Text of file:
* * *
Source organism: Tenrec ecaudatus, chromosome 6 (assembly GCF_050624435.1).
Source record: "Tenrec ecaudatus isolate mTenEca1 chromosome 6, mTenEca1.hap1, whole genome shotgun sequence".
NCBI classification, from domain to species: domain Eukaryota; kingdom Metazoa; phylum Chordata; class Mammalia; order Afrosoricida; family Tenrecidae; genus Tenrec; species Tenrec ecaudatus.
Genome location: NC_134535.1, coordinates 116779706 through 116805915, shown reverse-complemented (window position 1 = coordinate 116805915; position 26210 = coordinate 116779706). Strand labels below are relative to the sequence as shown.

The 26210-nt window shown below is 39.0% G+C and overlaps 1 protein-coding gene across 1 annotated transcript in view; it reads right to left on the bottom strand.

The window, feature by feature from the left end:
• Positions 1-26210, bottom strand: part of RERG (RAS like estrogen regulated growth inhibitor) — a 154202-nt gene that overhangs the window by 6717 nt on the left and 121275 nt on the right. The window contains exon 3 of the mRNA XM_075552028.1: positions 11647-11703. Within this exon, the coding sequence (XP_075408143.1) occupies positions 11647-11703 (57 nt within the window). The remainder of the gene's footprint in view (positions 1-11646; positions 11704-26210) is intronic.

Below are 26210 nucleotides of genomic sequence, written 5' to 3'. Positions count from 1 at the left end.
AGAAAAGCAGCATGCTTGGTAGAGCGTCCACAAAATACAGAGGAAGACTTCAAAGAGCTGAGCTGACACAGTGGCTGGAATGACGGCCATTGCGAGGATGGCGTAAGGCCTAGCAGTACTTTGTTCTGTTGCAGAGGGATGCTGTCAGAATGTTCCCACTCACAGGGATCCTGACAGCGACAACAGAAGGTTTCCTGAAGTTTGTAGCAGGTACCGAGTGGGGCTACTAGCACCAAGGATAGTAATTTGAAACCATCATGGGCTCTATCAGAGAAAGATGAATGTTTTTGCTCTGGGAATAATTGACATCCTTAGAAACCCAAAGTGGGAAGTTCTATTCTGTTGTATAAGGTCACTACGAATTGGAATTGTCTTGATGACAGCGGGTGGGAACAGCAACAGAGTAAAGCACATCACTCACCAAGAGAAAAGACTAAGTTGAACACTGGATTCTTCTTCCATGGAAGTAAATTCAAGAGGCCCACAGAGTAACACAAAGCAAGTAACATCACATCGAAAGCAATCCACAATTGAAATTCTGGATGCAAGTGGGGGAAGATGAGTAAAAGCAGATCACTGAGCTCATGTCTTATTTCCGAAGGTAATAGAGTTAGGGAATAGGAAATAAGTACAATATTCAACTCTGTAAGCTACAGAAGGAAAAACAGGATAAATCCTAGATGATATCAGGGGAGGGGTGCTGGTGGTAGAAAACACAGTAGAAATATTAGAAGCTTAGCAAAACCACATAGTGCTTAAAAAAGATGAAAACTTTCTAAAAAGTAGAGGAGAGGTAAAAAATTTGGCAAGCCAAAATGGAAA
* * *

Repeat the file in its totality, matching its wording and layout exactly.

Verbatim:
Source organism: Tenrec ecaudatus, chromosome 6 (assembly GCF_050624435.1).
Source record: "Tenrec ecaudatus isolate mTenEca1 chromosome 6, mTenEca1.hap1, whole genome shotgun sequence".
NCBI classification, from domain to species: domain Eukaryota; kingdom Metazoa; phylum Chordata; class Mammalia; order Afrosoricida; family Tenrecidae; genus Tenrec; species Tenrec ecaudatus.
Genome location: NC_134535.1, coordinates 116779706 through 116805915, shown reverse-complemented (window position 1 = coordinate 116805915; position 26210 = coordinate 116779706). Strand labels below are relative to the sequence as shown.

The 26210-nt window shown below is 39.0% G+C and overlaps 1 protein-coding gene across 1 annotated transcript in view; it reads right to left on the bottom strand.

The window, feature by feature from the left end:
• Positions 1-26210, bottom strand: part of RERG (RAS like estrogen regulated growth inhibitor) — a 154202-nt gene that overhangs the window by 6717 nt on the left and 121275 nt on the right. The window contains exon 3 of the mRNA XM_075552028.1: positions 11647-11703. Within this exon, the coding sequence (XP_075408143.1) occupies positions 11647-11703 (57 nt within the window). The remainder of the gene's footprint in view (positions 1-11646; positions 11704-26210) is intronic.

Below are 26210 nucleotides of genomic sequence, written 5' to 3'. Positions count from 1 at the left end.
AGAAAAGCAGCATGCTTGGTAGAGCGTCCACAAAATACAGAGGAAGACTTCAAAGAGCTGAGCTGACACAGTGGCTGGAATGACGGCCATTGCGAGGATGGCGTAAGGCCTAGCAGTACTTTGTTCTGTTGCAGAGGGATGCTGTCAGAATGTTCCCACTCACAGGGATCCTGACAGCGACAACAGAAGGTTTCCTGAAGTTTGTAGCAGGTACCGAGTGGGGCTACTAGCACCAAGGATAGTAATTTGAAACCATCATGGGCTCTATCAGAGAAAGATGAATGTTTTTGCTCTGGGAATAATTGACATCCTTAGAAACCCAAAGTGGGAAGTTCTATTCTGTTGTATAAGGTCACTACGAATTGGAATTGTCTTGATGACAGCGGGTGGGAACAGCAACAGAGTAAAGCACATCACTCACCAAGAGAAAAGACTAAGTTGAACACTGGATTCTTCTTCCATGGAAGTAAATTCAAGAGGCCCACAGAGTAACACAAAGCAAGTAACATCACATCGAAAGCAATCCACAATTGAAATTCTGGATGCAAGTGGGGGAAGATGAGTAAAAGCAGATCACTGAGCTCATGTCTTATTTCCGAAGGTAATAGAGTTAGGGAATAGGAAATAAGTACAATATTCAACTCTGTAAGCTACAGAAGGAAAAACAGGATAAATCCTAGATGATATCAGGGGAGGGGTGCTGGTGGTAGAAAACACAGTAGAAATATTAGAAGCTTAGCAAAACCACATAGTGCTTAAAAAAGATGAAAACTTTCTAAAAAGTAGAGGAGAGGTAAAAAATTTGGCAAGCCAAAATGGAAA